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December 12, 2009



It depends what you mean by 'anywhere', Andy. The book on Gunton's theology that's coming out next year will be a serious engagement with Gunton's theology, and I'm guessing that it won't be hostile. And there's a wealth of theologians and ministers (if there's a distinction!) who have been influenced by Gunton's approach and who in turn will be influencing people in their congregations.

The real problem - if it is a problem - is that no English department has picked up where Gunton left off, as you say. But really - those things that remain: how influential are they beyond the academic world? Who in our churches is going to wrestle with Milbank? Who really thinks that Oliver Davies and co. are doing anything new?

Thing is, I don't think Gunton headed a particular school of theology at all. It was just prioritising (perhaps to the point of over-egging things) the need to let Jesus make a difference in theology. And this translates best into local church practice.

I think I'm waffling now - this isn't an especially coherent response! - so I'll let go now.

andy goodliff

I guess I agree Terry. I'm sure Gunton remains a big influence on the likes of Spurgeon's and LST. My point is that no English department is now doing christian doctrine in the way that Gunton and co. were during the 90s and early 2000s. I guess its just none of those who were shaped by the Gunton years have found a position in an english theology faculty.

I'm really looking forward to the book on Gunton's theology ... and hopefully it will not the last word on his theology.

Richard L. Floyd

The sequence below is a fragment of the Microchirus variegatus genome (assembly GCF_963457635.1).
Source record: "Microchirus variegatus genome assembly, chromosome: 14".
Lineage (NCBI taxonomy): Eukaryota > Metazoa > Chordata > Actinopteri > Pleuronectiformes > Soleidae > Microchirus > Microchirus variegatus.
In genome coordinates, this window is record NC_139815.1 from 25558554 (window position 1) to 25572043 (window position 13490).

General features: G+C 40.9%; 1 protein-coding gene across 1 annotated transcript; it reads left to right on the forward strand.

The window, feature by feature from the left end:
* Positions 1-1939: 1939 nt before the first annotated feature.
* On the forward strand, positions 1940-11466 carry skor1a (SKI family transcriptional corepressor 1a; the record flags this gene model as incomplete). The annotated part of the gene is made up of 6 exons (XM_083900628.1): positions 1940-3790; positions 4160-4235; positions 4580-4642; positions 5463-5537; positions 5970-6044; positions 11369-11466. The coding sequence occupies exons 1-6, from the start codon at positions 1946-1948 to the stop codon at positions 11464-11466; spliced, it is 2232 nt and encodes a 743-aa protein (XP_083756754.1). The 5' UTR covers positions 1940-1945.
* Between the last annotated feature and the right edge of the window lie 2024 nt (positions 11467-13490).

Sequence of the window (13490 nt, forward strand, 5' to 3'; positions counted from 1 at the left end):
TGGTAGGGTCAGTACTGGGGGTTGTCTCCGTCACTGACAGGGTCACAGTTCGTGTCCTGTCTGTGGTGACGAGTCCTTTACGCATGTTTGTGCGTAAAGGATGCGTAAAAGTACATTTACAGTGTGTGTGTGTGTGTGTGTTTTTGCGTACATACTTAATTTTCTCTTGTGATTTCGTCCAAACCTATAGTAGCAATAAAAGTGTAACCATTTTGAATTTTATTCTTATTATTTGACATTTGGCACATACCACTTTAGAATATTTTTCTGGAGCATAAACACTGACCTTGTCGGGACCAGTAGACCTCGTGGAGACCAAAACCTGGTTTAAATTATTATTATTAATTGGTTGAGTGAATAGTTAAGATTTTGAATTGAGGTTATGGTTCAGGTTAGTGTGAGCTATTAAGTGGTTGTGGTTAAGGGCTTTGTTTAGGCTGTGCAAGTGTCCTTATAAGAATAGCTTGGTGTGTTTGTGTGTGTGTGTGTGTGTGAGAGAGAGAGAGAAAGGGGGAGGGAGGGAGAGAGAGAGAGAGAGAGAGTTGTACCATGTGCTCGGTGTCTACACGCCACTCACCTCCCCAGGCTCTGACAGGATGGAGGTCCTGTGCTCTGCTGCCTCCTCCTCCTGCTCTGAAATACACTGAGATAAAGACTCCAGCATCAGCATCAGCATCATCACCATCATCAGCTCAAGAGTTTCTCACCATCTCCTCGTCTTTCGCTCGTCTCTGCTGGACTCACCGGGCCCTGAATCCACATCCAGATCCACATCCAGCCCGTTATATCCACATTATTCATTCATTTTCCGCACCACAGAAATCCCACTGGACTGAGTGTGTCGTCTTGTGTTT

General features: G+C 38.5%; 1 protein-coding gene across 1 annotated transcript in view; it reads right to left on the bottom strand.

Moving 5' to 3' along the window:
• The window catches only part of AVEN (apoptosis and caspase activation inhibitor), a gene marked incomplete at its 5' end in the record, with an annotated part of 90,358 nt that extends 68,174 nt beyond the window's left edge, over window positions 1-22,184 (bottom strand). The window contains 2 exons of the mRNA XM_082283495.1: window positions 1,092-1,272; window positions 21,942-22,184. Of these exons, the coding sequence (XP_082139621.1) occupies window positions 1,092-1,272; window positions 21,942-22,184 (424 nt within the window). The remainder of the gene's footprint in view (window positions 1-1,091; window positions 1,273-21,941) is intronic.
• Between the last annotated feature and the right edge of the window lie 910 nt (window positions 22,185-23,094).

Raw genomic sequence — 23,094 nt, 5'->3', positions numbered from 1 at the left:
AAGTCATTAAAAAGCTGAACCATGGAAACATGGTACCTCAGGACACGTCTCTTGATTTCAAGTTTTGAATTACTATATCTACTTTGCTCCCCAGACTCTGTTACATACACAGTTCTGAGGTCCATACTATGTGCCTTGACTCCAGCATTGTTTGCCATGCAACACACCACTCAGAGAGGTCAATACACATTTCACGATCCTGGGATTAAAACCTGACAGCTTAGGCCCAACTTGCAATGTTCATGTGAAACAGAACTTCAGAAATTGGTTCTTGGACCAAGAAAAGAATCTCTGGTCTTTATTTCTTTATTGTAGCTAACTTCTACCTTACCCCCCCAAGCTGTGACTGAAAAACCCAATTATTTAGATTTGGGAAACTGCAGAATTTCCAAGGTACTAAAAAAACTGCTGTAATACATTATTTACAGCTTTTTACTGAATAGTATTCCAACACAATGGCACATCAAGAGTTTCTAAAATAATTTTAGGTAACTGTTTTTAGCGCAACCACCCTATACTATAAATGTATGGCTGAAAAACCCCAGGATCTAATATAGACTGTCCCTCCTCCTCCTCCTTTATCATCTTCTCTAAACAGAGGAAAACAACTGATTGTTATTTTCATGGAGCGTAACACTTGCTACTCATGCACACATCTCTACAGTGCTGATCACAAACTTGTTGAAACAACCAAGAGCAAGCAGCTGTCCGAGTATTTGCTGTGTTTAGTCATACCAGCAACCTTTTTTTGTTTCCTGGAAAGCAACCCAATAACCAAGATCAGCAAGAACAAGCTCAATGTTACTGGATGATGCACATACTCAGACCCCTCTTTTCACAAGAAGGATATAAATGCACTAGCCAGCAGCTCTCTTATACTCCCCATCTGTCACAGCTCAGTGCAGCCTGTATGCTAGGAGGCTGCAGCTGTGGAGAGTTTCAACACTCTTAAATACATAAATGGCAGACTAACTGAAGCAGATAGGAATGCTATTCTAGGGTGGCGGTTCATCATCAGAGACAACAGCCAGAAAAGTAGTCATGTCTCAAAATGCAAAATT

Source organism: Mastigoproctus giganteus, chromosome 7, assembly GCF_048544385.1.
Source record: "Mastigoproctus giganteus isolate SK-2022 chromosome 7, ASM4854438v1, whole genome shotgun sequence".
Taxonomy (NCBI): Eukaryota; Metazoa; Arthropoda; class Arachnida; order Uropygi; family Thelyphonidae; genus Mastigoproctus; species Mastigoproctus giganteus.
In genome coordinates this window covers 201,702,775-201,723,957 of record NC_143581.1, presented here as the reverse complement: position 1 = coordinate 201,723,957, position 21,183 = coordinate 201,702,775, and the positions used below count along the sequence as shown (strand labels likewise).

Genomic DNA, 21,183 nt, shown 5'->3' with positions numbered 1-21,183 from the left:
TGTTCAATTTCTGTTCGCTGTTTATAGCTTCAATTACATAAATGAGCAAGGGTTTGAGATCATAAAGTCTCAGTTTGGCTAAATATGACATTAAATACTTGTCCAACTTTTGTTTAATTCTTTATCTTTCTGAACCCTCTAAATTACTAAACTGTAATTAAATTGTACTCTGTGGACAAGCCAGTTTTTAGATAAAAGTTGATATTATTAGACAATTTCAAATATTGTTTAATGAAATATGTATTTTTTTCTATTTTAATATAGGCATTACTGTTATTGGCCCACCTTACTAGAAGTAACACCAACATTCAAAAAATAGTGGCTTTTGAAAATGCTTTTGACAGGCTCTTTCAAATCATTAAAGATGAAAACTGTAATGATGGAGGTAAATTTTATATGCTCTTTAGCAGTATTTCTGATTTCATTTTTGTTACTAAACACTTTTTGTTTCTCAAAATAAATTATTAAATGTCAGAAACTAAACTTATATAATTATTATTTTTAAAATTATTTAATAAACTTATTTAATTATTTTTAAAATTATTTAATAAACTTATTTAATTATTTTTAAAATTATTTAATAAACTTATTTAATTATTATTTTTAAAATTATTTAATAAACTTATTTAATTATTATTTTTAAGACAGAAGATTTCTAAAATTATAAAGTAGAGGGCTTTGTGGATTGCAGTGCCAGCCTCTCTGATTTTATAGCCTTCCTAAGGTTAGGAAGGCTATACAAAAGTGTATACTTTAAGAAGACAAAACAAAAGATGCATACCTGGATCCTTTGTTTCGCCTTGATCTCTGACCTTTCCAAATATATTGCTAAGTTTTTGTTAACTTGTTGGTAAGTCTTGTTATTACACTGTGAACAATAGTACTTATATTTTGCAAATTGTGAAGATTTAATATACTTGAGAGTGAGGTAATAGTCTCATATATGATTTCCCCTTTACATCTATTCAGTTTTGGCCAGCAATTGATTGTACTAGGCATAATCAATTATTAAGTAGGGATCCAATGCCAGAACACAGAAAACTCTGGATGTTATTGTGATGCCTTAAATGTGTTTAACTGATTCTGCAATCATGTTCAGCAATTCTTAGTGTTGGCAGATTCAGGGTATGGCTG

Thanks for this post. I have been out of the British theological scene for many years, but even in Gunton's heyday I recall him being something of an outlier. I met Gunton in 1989 at the SST meeting at Oxford and he was supportive of my work on atonement, but who was the Regius Professor at the time? Maurice Wiles, who thought Barth engaged in, and I quote from my lecture notes, “mystic science,” and who believed that “the actuality of atonement,” (to use CG words) was of only local interest to the relatively few people across history who had been exposed to the Gospel. So Gunton touched many through his teaching and writing, but was not in the academic mainstream. Even less so here in the States, although his teacher and mentor, Rober Jenson, is still going strong. But the kind of careful, thoughtful retrieval theology Gunton was so brilliant at has never really thrived in the academy. And Gunton himself understood that he was writing for the Church, and that may be where he is still most appreciated. At least by me.

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